BIM58210 - Measuring the profits (particular trades): Grant aided bodies: arms length management organisations (ALMOs)

Background

The typical ALMO is set up by a local council as a company limited by guarantee without share capital and the council is its sole member. ALMOs manage, repair, improve and maintain the council’s housing stock. The ownership of the housing stock remains with the council which is also the legal landlord, and tenants remain secure tenants of the council. ALMOs also undertake a range of other services for their council that help deliver broader local authority functions, for example advice to council tenants, dealing with arrears, debt counselling, tenancy enforcement, allocations and lettings, administering the homeless and private sector housing functions such as grant administration, collecting rents from the tenants as agent for the council, grounds maintenance and community safety initiatives.

Funding

The council funds the ALMO for carrying out these services on its behalf by way of a ‘management/contract fee’. The funding comes from the council’s housing revenue account (HRA) and in the event of the ALMO being wound up or otherwise dissolved the memorandum and articles of association will normally state that any surplus remaining must be paid or transferred back to the council’s HRA. Any monies held by an ALMO must be applied solely towards the promotion of its objects as set out in its memorandum of association. Therefore the funding received from the council must be applied by the ALMO in meeting its council member’s objectives.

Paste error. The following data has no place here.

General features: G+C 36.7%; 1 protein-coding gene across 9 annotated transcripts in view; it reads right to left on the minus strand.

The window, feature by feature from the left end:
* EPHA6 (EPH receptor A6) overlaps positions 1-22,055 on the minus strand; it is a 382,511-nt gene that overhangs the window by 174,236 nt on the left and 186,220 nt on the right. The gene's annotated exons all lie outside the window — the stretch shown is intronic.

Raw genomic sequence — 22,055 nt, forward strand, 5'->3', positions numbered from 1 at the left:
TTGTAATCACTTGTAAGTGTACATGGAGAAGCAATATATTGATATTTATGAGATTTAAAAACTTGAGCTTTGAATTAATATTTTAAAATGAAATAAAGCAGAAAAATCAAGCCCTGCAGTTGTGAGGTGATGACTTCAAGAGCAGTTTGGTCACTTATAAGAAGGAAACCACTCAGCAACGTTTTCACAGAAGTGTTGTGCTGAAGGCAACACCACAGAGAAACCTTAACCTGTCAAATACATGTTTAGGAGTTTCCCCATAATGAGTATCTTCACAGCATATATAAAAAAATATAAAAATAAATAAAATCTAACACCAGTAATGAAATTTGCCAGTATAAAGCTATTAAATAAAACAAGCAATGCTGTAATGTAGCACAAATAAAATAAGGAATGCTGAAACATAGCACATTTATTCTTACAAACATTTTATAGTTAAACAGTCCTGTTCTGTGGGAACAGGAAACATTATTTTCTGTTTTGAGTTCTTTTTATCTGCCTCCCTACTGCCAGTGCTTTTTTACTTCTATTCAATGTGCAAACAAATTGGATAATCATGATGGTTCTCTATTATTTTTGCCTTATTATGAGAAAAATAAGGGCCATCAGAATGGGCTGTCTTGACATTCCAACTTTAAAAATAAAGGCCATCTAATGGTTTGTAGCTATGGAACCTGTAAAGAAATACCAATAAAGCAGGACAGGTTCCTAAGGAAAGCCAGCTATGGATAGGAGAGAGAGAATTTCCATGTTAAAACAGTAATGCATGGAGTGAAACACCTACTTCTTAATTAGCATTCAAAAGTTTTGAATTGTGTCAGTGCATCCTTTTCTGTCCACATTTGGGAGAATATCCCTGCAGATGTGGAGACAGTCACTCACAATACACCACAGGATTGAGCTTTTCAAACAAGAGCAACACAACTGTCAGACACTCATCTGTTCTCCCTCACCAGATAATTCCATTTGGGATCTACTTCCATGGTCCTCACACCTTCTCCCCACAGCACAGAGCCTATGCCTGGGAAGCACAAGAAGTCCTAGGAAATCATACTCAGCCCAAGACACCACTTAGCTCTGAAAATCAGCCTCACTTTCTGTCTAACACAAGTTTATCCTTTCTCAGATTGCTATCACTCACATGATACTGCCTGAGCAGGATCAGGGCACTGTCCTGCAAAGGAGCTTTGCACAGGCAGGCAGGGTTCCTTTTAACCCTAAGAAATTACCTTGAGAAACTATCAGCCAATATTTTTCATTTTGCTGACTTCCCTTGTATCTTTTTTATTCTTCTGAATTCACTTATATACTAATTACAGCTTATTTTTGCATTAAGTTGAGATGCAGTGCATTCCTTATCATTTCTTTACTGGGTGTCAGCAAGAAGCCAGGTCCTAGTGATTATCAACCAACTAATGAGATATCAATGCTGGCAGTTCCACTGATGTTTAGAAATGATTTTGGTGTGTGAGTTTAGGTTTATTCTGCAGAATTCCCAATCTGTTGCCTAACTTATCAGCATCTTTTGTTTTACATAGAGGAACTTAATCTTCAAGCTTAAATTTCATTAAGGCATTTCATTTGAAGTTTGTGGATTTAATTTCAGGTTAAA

Taxation status

An ALMO is a separate legal entity from the controlling local authority/council and therefore it does not benefit from the exemption from Corporation Tax granted to local authorities. As an incorporated entity it comes within the tax definition of ‘company’ and is therefore within the charge to Corporation Tax.

We have reviewed in detail a typical ALMO, and have had discussions with the National Federation of ALMOs. The arrangements that we have seen, between an ALMO and its council member, lack the necessary element of commerciality to amount to trading.

When dealing with an ALMO, provided its memorandum and articles of association and arrangements are in line with that described in the preceding paragraphs, you may accept that the transactions between the ALMO and its council member do not amount to trading.

However, where the ALMO offers its services to third parties for reward, those transactions will be trading transactions.

Because transactions between an ALMO and its council are not trading at all, there can be no question of them being mutual trading transactions.

Any case of doubt or difficulty not covered by this guidance, and any cases where the trading status of ALMOs is in question, should be referred to CTISA (Technical) prior to the commencement of enquiries.